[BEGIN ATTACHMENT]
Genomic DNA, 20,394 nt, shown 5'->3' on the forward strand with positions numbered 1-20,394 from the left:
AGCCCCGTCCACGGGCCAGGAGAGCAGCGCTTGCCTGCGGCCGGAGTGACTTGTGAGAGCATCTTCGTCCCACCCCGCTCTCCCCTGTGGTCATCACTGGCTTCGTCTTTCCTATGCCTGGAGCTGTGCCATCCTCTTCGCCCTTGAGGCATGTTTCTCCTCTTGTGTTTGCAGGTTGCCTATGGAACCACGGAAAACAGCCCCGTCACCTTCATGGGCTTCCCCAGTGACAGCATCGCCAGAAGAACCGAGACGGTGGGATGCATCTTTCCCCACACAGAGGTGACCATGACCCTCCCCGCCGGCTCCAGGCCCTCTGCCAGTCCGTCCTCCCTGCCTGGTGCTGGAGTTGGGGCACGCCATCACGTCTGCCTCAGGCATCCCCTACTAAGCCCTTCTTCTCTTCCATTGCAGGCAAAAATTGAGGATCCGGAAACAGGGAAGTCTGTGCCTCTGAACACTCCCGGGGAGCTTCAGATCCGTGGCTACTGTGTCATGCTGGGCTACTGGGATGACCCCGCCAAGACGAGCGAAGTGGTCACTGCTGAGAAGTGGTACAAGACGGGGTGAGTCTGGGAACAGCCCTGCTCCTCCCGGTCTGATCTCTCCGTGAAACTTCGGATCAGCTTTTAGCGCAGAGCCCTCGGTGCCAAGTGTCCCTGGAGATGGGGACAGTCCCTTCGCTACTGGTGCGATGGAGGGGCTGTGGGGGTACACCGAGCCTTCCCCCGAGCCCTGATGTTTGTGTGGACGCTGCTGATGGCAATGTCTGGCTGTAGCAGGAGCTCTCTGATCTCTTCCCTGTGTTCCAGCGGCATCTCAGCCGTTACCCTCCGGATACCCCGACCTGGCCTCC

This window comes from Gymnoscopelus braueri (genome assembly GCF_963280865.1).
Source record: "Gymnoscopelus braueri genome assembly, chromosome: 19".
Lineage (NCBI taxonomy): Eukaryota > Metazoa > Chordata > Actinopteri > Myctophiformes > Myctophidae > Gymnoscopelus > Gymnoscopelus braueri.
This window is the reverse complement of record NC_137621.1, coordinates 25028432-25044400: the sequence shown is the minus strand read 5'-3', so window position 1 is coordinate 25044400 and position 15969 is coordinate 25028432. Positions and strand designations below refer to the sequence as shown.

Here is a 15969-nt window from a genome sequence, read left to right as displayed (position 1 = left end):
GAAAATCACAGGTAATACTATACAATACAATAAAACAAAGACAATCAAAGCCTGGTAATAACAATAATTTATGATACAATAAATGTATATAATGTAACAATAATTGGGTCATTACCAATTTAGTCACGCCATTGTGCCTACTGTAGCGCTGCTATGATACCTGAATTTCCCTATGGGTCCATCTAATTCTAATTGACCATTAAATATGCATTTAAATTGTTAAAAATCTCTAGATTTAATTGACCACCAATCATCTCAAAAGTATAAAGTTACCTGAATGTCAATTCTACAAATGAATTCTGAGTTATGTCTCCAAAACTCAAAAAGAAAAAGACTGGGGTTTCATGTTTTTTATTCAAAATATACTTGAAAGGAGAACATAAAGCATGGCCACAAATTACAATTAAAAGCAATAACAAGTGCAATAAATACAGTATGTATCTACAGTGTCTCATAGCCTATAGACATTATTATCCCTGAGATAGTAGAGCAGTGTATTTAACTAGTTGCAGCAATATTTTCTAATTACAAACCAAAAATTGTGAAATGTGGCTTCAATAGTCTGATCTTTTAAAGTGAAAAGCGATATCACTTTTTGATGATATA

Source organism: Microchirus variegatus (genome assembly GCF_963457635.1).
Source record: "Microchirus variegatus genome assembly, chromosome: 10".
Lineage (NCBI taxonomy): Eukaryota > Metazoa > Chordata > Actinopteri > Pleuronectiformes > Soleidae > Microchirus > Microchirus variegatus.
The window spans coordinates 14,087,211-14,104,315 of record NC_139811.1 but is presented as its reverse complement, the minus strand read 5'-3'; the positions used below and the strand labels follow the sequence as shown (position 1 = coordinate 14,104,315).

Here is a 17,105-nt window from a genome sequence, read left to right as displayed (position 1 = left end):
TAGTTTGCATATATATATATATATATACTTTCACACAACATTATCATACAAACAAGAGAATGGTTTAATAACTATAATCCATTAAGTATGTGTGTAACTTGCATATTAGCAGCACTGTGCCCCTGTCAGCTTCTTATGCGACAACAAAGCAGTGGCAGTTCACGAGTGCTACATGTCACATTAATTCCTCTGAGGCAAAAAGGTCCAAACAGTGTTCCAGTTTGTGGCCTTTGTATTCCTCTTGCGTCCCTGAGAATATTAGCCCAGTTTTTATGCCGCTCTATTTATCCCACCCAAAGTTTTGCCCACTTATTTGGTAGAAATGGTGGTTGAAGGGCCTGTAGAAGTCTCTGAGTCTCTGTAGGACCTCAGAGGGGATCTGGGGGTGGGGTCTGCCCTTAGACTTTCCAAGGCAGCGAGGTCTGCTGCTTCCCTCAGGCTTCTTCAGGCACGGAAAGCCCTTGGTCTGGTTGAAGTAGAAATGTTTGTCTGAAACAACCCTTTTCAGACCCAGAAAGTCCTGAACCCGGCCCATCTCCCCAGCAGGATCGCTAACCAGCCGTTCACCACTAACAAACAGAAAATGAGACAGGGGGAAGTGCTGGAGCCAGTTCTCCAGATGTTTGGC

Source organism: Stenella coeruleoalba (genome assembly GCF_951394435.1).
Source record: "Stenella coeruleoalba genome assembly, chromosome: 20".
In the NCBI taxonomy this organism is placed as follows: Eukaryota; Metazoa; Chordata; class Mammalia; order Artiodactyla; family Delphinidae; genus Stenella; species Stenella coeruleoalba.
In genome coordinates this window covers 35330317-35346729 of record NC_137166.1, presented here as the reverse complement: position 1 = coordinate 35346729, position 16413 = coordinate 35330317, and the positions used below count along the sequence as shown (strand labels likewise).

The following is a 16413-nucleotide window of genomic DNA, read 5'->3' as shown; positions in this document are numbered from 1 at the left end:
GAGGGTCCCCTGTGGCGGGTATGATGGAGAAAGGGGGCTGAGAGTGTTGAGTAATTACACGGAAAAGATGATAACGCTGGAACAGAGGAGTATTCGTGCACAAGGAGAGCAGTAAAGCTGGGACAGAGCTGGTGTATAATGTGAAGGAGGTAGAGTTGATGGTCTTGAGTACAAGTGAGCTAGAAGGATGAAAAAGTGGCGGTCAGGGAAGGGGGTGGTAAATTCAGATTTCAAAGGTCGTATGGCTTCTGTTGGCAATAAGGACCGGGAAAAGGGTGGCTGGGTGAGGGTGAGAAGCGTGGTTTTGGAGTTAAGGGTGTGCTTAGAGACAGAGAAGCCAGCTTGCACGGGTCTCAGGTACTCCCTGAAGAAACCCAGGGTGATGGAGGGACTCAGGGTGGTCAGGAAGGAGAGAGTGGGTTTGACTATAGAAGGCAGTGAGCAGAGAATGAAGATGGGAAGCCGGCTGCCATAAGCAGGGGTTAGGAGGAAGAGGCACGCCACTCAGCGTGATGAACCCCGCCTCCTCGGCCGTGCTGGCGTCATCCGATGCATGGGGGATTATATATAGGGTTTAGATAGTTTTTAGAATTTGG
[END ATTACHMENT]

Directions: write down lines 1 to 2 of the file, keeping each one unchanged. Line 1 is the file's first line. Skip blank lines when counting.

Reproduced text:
Genomic DNA, 20,394 nt, shown 5'->3' on the forward strand with positions numbered 1-20,394 from the left:
AGCCCCGTCCACGGGCCAGGAGAGCAGCGCTTGCCTGCGGCCGGAGTGACTTGTGAGAGCATCTTCGTCCCACCCCGCTCTCCCCTGTGGTCATCACTGGCTTCGTCTTTCCTATGCCTGGAGCTGTGCCATCCTCTTCGCCCTTGAGGCATGTTTCTCCTCTTGTGTTTGCAGGTTGCCTATGGAACCACGGAAAACAGCCCCGTCACCTTCATGGGCTTCCCCAGTGACAGCATCGCCAGAAGAACCGAGACGGTGGGATGCATCTTTCCCCACACAGAGGTGACCATGACCCTCCCCGCCGGCTCCAGGCCCTCTGCCAGTCCGTCCTCCCTGCCTGGTGCTGGAGTTGGGGCACGCCATCACGTCTGCCTCAGGCATCCCCTACTAAGCCCTTCTTCTCTTCCATTGCAGGCAAAAATTGAGGATCCGGAAACAGGGAAGTCTGTGCCTCTGAACACTCCCGGGGAGCTTCAGATCCGTGGCTACTGTGTCATGCTGGGCTACTGGGATGACCCCGCCAAGACGAGCGAAGTGGTCACTGCTGAGAAGTGGTACAAGACGGGGTGAGTCTGGGAACAGCCCTGCTCCTCCCGGTCTGATCTCTCCGTGAAACTTCGGATCAGCTTTTAGCGCAGAGCCCTCGGTGCCAAGTGTCCCTGGAGATGGGGACAGTCCCTTCGCTACTGGTGCGATGGAGGGGCTGTGGGGGTACACCGAGCCTTCCCCCGAGCCCTGATGTTTGTGTGGACGCTGCTGATGGCAATGTCTGGCTGTAGCAGGAGCTCTCTGATCTCTTCCCTGTGTTCCAGCGGCATCTCAGCCGTTACCCTCCGGATACCCCGACCTGGCCTCC